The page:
Sloan Digital Sky Survey

Joseph Sirosh and Rimma Nehme show a SQL Server use case, walking us through the Sloan Digital Sky Survey:

Astronomers wanted a tool that would be able to quickly answer questions like: “find asteroid candidates” or “find other objects like this one”, which originally gave the motive to build the SQL-based backend. Indeed, right from the beginning Jim Gray asked Alex Szalay to define 20 typical queries astronomers might want to ask and then together they designed the SkyServer database to answer those queries. The anecdote is that the conversation went as follows:

Jim: What are the 20 questions you want to ask?
Alex: Astronomers want to ask anything! Not just 20 queries.
Jim: Ok, start with 5 queries.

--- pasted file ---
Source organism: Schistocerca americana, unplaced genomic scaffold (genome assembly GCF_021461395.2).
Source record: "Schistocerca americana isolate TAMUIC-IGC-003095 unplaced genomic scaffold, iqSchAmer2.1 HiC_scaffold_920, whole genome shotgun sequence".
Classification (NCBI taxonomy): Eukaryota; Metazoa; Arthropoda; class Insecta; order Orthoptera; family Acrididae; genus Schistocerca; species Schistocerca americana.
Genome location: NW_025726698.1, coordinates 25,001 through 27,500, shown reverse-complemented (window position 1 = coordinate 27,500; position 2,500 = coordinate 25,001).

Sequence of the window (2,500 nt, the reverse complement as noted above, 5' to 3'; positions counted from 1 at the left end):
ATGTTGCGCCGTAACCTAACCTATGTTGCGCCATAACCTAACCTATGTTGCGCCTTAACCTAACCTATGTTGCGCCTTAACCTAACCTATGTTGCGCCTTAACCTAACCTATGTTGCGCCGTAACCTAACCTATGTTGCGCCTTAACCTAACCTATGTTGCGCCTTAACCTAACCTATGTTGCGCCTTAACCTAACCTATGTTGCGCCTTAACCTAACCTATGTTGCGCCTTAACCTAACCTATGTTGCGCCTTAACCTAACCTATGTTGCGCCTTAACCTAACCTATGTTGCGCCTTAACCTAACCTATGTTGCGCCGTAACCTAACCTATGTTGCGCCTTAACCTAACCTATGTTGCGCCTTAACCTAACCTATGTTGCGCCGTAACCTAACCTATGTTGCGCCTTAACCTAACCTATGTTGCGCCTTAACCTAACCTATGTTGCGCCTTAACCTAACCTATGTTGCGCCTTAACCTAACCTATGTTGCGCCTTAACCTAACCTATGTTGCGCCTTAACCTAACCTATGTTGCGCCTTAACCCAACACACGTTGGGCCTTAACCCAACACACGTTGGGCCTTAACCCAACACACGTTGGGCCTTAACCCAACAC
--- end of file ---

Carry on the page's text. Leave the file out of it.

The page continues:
[it took Alex 30 minutes to write them all down]
Jim: Ok, add another 5 queries.
[it took Alex 1 hour to write them all down]
Jim: Ok, now add another 5 queries.
[Alex gave up and went home to think about them]

Alex (said later): In 1.5 hours, Jim taught me a lot of humility!

Alex (said later): It also taught us the importance of long-tail distribution and how to prioritize.

This is my favorite part of the article.

Related Posts

Matrix Transposition In T-SQL

Phil Factor has some fun transposing a matrix using T-SQL: What I’m doing is simply converting the table into its JSON form, and then using this to create a table using the multi-row VALUES  syntax which paradoxically allows expressions. The expression I’m using is JSON_Value, which allows me do effectively dictate the source within the table, via […]

Read More

Taking A Random Walk

Dan Goldstein describes the basics of Brownian motion: I was sitting in a bagel shop on Saturday with my 9 year old daughter. We had brought along hexagonal graph paper and a six sided die. We decided that we would choose a hexagon in the middle of the page and then roll the die to […]

Read More

Categories

March 2016
MTWTFSS
« Feb Apr »
 123456
78910111213
14151617181920
21222324252627
28293031